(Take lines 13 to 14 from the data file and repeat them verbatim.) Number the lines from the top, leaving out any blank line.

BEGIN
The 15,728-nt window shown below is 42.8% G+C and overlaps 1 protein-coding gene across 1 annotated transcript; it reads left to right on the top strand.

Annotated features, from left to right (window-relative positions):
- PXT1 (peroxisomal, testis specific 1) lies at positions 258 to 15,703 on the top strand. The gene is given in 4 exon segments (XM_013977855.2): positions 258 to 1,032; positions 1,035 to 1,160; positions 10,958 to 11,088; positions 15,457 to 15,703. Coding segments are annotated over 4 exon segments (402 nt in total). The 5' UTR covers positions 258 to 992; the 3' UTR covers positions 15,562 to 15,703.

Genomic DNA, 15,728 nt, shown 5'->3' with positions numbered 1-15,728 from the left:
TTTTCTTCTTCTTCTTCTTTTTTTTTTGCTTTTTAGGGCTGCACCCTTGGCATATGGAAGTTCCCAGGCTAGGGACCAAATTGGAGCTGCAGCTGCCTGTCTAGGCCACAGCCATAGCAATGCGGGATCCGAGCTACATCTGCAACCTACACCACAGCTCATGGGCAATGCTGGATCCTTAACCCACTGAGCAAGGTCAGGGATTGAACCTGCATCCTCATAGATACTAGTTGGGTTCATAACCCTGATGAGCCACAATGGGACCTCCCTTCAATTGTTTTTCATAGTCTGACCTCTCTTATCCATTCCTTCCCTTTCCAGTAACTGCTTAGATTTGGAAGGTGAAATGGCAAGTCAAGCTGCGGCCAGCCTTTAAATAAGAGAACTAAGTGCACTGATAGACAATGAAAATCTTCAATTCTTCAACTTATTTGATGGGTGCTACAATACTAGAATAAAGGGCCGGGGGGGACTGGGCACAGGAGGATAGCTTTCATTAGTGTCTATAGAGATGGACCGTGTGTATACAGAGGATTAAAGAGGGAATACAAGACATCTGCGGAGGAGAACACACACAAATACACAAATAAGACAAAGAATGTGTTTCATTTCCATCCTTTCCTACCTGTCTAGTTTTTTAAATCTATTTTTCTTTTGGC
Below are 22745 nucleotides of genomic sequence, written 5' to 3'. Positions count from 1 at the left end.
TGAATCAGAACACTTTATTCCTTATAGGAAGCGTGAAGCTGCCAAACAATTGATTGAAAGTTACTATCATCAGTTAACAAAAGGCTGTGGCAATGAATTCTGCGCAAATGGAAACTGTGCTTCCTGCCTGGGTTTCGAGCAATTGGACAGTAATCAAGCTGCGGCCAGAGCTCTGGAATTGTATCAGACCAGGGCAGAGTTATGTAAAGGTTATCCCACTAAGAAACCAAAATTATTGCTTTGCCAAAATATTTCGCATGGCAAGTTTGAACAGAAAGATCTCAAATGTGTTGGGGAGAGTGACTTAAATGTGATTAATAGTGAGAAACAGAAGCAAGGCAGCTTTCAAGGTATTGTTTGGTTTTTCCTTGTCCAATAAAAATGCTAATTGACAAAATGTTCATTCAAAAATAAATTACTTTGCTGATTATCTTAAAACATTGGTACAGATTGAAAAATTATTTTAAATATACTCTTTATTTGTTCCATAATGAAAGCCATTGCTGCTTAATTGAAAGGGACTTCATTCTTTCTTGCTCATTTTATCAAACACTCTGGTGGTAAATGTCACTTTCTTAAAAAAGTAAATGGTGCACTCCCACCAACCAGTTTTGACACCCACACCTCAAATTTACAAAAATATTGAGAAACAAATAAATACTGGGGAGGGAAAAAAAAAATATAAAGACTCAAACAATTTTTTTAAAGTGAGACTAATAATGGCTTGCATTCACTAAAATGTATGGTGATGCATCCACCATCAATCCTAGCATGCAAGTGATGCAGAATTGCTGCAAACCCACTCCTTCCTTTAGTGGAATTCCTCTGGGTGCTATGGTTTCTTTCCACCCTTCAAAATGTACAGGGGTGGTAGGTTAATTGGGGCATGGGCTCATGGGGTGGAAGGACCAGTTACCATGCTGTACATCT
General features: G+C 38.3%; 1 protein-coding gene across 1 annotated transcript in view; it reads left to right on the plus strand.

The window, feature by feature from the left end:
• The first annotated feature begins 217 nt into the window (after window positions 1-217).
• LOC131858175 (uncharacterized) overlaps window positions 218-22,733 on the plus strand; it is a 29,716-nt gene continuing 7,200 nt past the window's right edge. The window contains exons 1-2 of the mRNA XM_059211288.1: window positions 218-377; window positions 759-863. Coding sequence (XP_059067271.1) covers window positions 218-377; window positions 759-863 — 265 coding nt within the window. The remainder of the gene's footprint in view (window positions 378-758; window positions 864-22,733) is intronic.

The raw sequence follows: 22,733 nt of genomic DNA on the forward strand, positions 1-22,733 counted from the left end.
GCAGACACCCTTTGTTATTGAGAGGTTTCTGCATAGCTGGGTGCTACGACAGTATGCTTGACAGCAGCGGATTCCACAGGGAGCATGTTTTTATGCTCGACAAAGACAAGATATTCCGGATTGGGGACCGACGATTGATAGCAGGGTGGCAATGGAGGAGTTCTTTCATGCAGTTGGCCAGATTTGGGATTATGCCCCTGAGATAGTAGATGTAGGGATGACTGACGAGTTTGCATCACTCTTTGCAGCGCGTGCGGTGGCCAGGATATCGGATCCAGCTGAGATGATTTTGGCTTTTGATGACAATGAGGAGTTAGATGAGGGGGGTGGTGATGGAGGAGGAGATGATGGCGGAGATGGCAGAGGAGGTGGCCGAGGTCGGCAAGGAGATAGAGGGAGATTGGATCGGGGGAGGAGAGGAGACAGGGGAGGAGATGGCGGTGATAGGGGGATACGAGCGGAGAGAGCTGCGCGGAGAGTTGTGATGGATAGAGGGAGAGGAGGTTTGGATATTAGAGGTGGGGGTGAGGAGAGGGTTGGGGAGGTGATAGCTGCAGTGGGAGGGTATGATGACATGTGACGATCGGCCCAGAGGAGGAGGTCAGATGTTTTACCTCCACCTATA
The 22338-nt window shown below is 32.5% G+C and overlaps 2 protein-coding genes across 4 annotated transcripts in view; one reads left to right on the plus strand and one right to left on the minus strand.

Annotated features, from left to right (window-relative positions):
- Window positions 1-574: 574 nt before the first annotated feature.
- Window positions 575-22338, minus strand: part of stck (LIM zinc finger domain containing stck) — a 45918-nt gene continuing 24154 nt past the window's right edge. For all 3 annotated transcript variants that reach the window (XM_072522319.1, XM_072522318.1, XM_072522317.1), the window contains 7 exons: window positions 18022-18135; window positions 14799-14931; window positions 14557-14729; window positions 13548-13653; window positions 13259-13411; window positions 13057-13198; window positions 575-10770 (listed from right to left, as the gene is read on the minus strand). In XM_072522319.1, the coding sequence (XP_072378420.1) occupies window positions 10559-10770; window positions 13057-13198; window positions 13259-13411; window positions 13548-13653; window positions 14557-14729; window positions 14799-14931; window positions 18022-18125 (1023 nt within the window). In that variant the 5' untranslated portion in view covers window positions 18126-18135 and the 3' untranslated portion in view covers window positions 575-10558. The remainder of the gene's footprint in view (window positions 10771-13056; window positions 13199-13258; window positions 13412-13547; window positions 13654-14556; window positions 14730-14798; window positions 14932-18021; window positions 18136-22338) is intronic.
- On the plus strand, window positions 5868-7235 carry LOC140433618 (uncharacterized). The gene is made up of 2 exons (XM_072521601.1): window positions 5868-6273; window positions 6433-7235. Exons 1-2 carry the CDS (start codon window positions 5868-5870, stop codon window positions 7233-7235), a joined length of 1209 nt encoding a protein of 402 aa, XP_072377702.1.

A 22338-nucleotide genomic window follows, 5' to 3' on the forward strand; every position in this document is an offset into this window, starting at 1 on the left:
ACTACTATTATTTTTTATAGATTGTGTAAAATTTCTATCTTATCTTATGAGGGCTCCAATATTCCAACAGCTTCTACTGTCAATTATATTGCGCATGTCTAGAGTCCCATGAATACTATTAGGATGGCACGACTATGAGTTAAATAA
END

GCAGACACCCTTTGTTATTGAGAGGTTTCTGCATAGCTGGGTGCTACGACAGTATGCTTGACAGCAGCGGATTCCACAGGGAGCATGTTTTTATGCTCGACAAAGACAAGATATTCCGGATTGGGGACCGACGATTGATAGCAGGGTGGCAATGGAGGAGTTCTTTCATGCAGTTGGCCAGATTTGGGATTATGCCCCTGAGATAGTAGATGTAGGGATGACTGACGAGTTTGCATCACTCTTTGCAGCGCGTGCGGTGGCCAGGATATCGGATCCAGCTGAGATGATTTTGGCTTTTGATGACAATGAGGAGTTAGATGAGGGGGGTGGTGATGGAGGAGGAGATGATGGCGGAGATGGCAGAGGAGGTGGCCGAGGTCGGCAAGGAGATAGAGGGAGATTGGATCGGGGGAGGAGAGGAGACAGGGGAGGAGATGGCGGTGATAGGGGGATACGAGCGGAGAGAGCTGCGCGGAGAGTTGTGATGGATAGAGGGAGAGGAGGTTTGGATATTAGAGGTGGGGGTGAGGAGAGGGTTGGGGAGGTGATAGCTGCAGTGGGAGGGTATGATGACATGTGACGATCGGCCCAGAGGAGGAGGTCAGATGTTTTACCTCCACCTATA
The 22338-nt window shown below is 32.5% G+C and overlaps 2 protein-coding genes across 4 annotated transcripts in view; one reads left to right on the plus strand and one right to left on the minus strand.